Rejected E-mails Enabled China Overtake US in Spam Generation
According to UK-based security software provider iCritical, as spam originating in massive volume from the Far East and China, more concerns will emerge for the companies already pushing hard to manage unsolicited e-mails.
The most recent statistics from the company show at least a doubling of e-mails originated from the Chinese IP addresses, which company servers had rejected or prevented from reaching customer accounts. This doubling occurred from 10.4 Million to 22.9 Million over November-December 2008. During the same period, similar e-mails from Vietnam increased from 2.9 Million to 4.7 Million and for South Korea from 6.2 Million to 7.8 Million.
Moreover, the firm found that the total number of illegitimate e-mails emerging from the US, UK, Brazil, Turkey and Russia, other biggest spam-relaying nations, declined considerably in Q4 2008.
Statistics from iCritical also show that the total number of spam from all the 8 nations dropped from 137.5 Million to 72.3 Million during October-December 2008. This suggests the impact due to the shutdown of McColo and the teeming botnets the ISP hosted had been greater than what some people had forecasted. Moreover, the US spam dropped successively from 47.3 Million to 19.7 Million to 13.8 Million over October-November-December 2008. All this, according to iCritical, resulted in China surpassing the US to become the greatest spam-producing country.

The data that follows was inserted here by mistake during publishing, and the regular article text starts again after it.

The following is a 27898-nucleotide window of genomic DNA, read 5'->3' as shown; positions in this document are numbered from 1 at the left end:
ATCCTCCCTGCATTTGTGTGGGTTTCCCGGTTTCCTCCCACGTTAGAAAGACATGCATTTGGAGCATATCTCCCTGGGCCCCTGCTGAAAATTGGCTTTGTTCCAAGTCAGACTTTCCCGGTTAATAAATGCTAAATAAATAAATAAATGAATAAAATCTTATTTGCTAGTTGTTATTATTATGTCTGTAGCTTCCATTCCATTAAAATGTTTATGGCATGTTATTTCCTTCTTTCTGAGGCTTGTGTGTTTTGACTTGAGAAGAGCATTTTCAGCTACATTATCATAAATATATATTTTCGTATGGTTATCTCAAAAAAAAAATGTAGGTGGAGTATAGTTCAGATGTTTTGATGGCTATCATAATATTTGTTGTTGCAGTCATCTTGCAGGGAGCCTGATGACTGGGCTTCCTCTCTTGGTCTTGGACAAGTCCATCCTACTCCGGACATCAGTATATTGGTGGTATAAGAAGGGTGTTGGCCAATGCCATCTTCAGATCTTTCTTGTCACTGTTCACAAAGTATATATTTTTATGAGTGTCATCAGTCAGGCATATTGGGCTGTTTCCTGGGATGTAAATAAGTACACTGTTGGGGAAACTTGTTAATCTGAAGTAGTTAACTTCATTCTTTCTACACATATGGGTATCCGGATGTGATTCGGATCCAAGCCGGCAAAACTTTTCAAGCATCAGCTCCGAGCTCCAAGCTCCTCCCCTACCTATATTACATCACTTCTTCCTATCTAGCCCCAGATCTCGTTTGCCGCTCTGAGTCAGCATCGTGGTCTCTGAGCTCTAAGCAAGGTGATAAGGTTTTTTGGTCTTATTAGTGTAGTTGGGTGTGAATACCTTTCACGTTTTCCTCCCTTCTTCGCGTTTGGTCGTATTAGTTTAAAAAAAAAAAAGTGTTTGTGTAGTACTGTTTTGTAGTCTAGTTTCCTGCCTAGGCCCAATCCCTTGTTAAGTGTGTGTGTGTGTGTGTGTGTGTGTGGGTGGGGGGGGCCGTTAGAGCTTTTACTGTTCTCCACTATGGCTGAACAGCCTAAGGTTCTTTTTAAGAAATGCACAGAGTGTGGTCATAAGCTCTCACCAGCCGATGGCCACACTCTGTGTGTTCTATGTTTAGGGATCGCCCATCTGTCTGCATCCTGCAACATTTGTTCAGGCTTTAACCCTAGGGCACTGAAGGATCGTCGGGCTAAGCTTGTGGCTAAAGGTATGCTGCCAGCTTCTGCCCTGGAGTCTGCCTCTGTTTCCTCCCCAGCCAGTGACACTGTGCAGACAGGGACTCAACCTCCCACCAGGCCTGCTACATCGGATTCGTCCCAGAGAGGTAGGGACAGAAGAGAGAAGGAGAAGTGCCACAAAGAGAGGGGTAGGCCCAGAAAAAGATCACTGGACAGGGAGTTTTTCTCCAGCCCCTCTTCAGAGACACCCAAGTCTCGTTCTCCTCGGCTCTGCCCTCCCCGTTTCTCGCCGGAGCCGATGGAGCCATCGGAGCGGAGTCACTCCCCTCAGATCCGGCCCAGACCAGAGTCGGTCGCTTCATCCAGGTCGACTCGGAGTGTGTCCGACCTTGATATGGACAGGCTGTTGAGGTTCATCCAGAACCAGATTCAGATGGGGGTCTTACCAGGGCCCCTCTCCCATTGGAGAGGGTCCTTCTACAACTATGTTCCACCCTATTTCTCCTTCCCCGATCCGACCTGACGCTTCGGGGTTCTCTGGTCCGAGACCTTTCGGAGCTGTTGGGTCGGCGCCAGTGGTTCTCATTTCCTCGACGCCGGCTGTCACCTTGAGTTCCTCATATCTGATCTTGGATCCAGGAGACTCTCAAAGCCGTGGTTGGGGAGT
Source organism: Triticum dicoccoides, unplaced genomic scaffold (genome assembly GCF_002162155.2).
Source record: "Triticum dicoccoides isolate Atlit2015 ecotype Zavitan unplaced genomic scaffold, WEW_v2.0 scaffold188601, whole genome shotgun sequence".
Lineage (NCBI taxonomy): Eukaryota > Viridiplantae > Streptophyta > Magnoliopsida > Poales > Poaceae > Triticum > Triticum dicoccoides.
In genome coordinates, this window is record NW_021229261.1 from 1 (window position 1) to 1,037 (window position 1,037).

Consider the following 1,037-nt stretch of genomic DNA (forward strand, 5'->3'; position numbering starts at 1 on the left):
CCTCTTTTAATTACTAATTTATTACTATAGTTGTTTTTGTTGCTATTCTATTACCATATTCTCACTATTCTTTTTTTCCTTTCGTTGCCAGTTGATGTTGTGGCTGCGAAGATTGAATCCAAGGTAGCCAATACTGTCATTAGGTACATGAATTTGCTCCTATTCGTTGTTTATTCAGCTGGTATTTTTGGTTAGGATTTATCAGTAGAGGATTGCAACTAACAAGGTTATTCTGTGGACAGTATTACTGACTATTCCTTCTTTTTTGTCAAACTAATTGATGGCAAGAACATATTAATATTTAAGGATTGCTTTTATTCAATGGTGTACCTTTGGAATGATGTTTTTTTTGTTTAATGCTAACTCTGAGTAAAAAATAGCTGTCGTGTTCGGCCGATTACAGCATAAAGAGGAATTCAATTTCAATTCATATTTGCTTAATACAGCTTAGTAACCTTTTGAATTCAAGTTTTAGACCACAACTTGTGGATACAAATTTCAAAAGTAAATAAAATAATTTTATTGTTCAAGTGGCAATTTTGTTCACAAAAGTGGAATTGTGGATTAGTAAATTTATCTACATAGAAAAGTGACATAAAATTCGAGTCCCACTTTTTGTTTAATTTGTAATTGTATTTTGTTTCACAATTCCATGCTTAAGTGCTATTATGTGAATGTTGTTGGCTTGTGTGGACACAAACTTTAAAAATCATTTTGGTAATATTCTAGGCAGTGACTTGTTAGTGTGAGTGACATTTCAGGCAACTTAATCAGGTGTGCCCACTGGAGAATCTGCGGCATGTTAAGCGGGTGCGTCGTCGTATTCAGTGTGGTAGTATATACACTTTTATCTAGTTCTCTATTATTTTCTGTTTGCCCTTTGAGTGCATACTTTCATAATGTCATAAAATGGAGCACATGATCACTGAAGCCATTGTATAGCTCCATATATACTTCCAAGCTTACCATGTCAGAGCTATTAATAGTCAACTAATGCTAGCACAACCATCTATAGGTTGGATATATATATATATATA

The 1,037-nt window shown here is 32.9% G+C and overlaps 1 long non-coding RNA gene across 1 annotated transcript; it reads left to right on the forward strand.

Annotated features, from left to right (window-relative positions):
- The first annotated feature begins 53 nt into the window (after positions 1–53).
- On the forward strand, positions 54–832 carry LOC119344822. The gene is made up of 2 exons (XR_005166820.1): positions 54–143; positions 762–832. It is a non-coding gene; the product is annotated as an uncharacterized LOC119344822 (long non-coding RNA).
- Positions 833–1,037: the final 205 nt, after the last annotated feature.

Andy Calvert, Technical Director of iCritical, says that the figures demonstrate in what manner concerted strategies of law-enforcement across the nation could make a remarkable positive impact. At the same time, they also suggest the extent of difficulty law-enforcement agencies encounter at the global level as spam spreads beyond national frontiers, as reported by SCMAGAZINE on February 5, 2009.
Calvert further said that while the Far East was marketing itself as an inexpensive alternative to the West with regard to outsourcing of IT services, it had still not imbibed the same sophistication level in e-mail and web security as Europe and America did. Also, numerous new Internet users in Asia surfed on the Internet, often ignorant that their computers could be compromised and this enabled spammers to amass mini-host systems through the exploitation of vulnerable targets.
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» SPAMfighter News - 21-02-2009